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In ‘Spectre’, James Bond’s Real Enemy is Technology


The 007 franchise has traditionally been among Hollywood’s most gadget-happy and fetishistic series when it comes to technology. The estimable Mr. Bond is forever dispatching bad guys with high-tech goodies from his mad-scientist quartermaster Q: Laser-beam watches, amphibious cars, the occasional jet pack.

So it’s fascinating to see how the series’ latest installment Spectre, opening Friday, goes another way entirely. This is a movie that’s afraid of technology – very afraid – and with good reason.

The gist (minor spoilers ahead): In Spectre, James Bond (Daniel Craig) finds himself fighting enemies both at home and abroad. Chrisoph Waltz plays the main villain and exterior threat, and as usual he’s creepy on some kind of ambient cellular level. But back home, Bond has another problem. The incoming intelligence chief, code named C, wants to kill off the old-school 007 program and establish a new security strategy based on weaponized drones, armchair espionage and ubiquitous 24-7 surveillance.

In fact, if you tune into the film’s thematic sideband frequencies, Spectre is essentially a 148-minute cautionary tale about Britain’s metastatizing surveillance society.

This is a big issue across the pond. A recent study estimated that there are around six million closed-circuit television (CCTV) cameras in the U.K. That works out to be about one camera for every 11 people in Her Majesty’s realm, depending on how you crunch the numbers. The situation is probably a lot worse, actually. That survey is a couple of years old, and with many CCTV systems now connected by vulnerable wireless networks, those “closed” circuits aren’t really closed at all.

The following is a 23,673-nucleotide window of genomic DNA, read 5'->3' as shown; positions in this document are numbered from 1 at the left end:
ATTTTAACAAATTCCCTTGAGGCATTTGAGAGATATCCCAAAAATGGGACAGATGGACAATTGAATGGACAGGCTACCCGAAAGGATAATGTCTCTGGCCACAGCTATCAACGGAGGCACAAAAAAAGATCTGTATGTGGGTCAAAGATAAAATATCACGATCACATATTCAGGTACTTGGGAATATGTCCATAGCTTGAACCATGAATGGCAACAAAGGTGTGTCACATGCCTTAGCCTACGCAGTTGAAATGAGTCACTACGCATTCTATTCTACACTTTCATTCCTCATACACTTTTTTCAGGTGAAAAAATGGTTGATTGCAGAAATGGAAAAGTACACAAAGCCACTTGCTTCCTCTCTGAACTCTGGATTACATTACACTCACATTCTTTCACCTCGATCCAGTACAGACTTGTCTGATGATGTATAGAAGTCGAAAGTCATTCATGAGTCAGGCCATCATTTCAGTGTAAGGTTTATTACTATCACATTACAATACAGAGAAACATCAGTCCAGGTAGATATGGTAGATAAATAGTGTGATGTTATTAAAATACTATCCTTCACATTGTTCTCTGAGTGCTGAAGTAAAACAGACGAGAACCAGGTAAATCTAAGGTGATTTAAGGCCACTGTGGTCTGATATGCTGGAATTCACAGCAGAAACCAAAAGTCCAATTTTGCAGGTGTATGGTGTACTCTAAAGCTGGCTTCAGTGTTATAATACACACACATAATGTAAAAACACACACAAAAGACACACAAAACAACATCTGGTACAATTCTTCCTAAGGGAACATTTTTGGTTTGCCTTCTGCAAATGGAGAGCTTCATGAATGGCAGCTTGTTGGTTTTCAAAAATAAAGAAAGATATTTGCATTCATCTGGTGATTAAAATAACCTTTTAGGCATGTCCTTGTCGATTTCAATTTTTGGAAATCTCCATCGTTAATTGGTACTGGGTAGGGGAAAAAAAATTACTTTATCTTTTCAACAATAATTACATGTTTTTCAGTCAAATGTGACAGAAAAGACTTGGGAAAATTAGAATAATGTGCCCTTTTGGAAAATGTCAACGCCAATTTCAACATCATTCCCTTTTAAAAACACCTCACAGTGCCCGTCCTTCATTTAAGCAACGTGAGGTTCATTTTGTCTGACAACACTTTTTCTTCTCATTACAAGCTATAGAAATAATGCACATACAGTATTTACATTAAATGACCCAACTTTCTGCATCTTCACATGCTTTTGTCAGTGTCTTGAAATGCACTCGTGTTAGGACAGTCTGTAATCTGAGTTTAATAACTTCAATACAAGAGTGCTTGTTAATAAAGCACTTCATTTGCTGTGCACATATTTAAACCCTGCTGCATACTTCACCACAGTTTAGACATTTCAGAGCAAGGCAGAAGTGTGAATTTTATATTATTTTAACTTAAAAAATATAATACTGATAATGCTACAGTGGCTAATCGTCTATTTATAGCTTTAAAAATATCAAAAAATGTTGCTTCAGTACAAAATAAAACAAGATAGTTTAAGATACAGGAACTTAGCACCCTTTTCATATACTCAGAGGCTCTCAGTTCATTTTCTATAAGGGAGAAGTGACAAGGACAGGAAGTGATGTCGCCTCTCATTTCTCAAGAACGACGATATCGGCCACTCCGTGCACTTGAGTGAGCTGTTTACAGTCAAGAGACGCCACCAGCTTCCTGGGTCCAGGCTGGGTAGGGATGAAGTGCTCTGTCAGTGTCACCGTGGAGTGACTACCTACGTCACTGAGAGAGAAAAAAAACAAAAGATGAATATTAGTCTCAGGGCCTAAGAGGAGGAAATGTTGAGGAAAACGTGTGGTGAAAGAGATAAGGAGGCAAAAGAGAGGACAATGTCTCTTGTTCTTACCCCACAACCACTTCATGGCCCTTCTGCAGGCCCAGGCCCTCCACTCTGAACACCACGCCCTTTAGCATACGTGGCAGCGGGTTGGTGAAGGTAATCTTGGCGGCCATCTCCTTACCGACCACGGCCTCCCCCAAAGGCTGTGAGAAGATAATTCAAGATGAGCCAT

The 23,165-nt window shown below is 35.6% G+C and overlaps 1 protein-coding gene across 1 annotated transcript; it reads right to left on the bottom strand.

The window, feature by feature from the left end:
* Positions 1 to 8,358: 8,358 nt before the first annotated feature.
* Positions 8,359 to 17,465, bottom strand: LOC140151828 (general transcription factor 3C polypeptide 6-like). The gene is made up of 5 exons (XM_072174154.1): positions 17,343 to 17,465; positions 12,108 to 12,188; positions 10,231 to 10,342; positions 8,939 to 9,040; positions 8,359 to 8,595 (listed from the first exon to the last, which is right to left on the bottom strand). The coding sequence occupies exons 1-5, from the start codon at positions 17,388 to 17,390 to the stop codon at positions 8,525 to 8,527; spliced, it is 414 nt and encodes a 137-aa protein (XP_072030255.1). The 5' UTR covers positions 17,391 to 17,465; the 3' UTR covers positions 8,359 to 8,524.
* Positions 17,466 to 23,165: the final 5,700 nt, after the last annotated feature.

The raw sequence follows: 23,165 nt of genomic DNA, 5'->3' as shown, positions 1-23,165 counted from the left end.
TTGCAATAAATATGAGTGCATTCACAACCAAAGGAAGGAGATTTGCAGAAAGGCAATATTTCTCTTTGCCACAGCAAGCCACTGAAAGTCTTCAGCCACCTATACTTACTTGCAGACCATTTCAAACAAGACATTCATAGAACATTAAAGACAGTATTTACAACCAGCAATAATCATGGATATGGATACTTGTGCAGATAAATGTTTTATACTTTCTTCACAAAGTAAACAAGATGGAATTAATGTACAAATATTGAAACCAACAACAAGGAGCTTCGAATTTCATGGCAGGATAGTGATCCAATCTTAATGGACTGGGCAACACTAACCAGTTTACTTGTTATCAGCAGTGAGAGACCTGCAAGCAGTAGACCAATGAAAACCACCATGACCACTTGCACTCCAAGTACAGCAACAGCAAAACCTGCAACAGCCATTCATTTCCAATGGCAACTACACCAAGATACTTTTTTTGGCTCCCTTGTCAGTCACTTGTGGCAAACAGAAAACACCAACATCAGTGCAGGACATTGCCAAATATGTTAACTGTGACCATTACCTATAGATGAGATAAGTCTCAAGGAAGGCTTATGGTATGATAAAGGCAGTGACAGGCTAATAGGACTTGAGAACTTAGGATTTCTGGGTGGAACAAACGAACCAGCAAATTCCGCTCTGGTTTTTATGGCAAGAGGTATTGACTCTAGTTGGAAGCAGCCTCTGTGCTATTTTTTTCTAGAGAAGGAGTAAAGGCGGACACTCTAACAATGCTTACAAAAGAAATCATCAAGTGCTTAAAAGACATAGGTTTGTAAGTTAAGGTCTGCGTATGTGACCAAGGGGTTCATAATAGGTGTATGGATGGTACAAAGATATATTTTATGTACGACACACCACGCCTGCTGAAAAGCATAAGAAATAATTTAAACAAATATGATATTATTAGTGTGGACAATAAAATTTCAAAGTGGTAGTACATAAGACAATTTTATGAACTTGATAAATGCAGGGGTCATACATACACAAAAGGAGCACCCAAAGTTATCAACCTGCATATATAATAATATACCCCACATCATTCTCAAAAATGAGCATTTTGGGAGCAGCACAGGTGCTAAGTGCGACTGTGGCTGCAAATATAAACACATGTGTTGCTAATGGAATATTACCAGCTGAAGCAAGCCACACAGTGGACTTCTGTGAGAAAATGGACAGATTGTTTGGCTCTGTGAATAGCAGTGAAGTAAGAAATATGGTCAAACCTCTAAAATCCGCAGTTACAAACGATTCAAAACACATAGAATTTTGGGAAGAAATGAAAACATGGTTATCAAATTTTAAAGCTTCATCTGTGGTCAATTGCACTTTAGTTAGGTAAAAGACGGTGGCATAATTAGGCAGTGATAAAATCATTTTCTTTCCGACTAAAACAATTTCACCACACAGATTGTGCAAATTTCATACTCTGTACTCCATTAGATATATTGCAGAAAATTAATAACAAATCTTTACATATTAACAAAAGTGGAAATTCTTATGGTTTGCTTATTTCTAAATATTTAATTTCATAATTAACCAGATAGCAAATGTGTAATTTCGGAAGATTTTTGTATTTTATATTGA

Many Britons are understandably freaked out about this. What’s more, Britain’s intelligence agencies enjoy some rather frightening privileges under the law when it comes to collecting information on its own citizens. The United Nations’ recently appointed privacy chief has called the situation in Britain worse than anything George Orwell could have imagined. As you may be aware, things aren’t much better in the U.S.

Back to the movie, and stop reading now if you want to avoid spoilers. The Big Threat in Spectre – the catastrophe our heroic spies are scrambling to prevent – isn’t a nuclear bomb or lunar death ray or weather-control machine. It’s a new all-powerful global surveillance system, poised to go online, complete with the requisite Red Digital Readout.

As it happens, Spectre is being released the same week that UK lawmakers proposed another alarming new policy. If the plan goes through, Britain’s communication service providers (CSPs) would be required to track and hold customers’ web browsing data for a year, and make it available to government officials. It would read like an itemized phone bill, officials say, with every web site you visited. Zoinks.

(And if you think that can’t happen here, think again. For the better part of the last decade, the FBI and other three-letter agencies have been trying to push ISPs to store all their subscriber data for at least one year and make it available to the Feds upon request.)

Of course, Spectre isn’t the first movie to address contemporary surveillance state concerns. It’s a genre onto itself, really. But the film elevates the issue into some new atmospheric stratum of pop culture concern. When a surveillance system is elevated to the level of doomsday device in a 007 movie, we should probably pay attention. We’re telling ourselves something.

And at any rate, I think we can all agree that we don’t want Christoph Waltz getting hold of our browser history.